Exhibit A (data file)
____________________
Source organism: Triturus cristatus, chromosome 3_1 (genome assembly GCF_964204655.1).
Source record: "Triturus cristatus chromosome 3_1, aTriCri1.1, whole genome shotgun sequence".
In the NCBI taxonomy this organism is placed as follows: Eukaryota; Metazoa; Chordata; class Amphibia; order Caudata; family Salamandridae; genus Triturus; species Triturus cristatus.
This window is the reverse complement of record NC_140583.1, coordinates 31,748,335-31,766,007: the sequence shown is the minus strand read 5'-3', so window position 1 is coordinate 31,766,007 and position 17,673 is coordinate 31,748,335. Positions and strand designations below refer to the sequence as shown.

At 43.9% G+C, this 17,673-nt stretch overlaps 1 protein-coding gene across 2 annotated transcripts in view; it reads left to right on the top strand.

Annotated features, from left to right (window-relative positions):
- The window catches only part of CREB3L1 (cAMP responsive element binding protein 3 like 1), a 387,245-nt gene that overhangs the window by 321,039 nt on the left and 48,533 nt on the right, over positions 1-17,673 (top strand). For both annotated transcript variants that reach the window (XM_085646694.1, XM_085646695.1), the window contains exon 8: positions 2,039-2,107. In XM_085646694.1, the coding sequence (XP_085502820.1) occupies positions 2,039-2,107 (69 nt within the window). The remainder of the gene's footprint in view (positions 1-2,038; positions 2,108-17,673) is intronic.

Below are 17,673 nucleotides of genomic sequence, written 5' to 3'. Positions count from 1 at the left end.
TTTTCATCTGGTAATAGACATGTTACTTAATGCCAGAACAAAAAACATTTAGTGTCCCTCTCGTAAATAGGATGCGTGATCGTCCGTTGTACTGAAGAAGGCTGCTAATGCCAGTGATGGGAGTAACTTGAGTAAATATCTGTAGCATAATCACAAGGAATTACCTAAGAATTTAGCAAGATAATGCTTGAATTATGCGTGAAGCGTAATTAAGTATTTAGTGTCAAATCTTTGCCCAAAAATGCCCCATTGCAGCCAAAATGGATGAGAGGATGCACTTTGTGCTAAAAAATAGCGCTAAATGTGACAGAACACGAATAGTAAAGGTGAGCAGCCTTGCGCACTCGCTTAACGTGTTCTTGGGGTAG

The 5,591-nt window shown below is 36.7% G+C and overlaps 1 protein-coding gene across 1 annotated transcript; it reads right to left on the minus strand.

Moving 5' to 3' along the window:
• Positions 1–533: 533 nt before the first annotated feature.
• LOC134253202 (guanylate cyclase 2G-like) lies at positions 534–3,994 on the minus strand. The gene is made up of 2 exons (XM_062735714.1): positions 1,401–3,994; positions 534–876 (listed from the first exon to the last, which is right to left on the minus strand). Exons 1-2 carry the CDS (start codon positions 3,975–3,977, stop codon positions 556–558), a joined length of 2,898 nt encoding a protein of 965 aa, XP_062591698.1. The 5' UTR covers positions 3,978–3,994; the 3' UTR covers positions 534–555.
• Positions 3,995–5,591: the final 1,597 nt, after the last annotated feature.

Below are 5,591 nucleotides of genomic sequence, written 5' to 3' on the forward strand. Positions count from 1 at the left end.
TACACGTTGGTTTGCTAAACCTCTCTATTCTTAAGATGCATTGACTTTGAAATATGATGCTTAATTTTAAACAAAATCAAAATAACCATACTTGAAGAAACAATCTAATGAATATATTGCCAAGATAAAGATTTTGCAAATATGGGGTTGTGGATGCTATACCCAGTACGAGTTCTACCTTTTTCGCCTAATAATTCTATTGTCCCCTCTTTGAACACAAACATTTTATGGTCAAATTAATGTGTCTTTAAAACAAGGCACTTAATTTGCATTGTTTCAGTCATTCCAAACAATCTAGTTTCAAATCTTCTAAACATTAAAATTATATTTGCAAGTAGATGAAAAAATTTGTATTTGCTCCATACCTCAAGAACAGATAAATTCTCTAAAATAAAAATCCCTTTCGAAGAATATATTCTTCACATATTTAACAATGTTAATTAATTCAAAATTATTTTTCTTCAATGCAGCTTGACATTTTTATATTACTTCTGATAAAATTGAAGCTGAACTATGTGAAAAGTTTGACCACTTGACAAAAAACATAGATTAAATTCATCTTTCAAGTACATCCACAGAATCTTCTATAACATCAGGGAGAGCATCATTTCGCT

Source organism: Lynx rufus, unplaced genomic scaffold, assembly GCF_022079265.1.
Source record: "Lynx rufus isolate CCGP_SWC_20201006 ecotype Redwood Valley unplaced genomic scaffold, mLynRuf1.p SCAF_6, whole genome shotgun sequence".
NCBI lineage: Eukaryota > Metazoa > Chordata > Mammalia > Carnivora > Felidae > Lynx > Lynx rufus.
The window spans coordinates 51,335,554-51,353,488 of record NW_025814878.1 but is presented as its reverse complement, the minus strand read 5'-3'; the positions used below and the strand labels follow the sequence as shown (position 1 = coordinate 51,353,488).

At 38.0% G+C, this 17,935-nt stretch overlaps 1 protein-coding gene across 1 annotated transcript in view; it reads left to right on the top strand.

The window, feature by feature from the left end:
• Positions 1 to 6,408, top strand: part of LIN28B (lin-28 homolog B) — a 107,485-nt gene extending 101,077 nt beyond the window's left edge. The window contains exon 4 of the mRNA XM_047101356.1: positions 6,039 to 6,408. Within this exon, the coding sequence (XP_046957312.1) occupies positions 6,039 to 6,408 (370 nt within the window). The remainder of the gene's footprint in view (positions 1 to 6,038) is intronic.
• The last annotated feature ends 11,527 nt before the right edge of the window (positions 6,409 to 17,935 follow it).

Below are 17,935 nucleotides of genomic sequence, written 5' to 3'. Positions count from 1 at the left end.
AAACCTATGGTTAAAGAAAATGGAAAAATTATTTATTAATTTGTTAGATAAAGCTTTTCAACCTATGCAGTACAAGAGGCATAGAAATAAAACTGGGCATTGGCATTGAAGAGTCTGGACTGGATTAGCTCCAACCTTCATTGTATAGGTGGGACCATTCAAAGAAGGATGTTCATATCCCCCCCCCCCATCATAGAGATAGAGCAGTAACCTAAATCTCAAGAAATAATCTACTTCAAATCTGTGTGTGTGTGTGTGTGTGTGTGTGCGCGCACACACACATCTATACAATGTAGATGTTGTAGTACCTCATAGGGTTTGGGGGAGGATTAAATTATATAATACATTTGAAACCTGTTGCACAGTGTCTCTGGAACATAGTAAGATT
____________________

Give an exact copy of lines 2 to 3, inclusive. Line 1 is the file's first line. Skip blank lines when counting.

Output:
Source record: "Triturus cristatus chromosome 3_1, aTriCri1.1, whole genome shotgun sequence".
In the NCBI taxonomy this organism is placed as follows: Eukaryota; Metazoa; Chordata; class Amphibia; order Caudata; family Salamandridae; genus Triturus; species Triturus cristatus.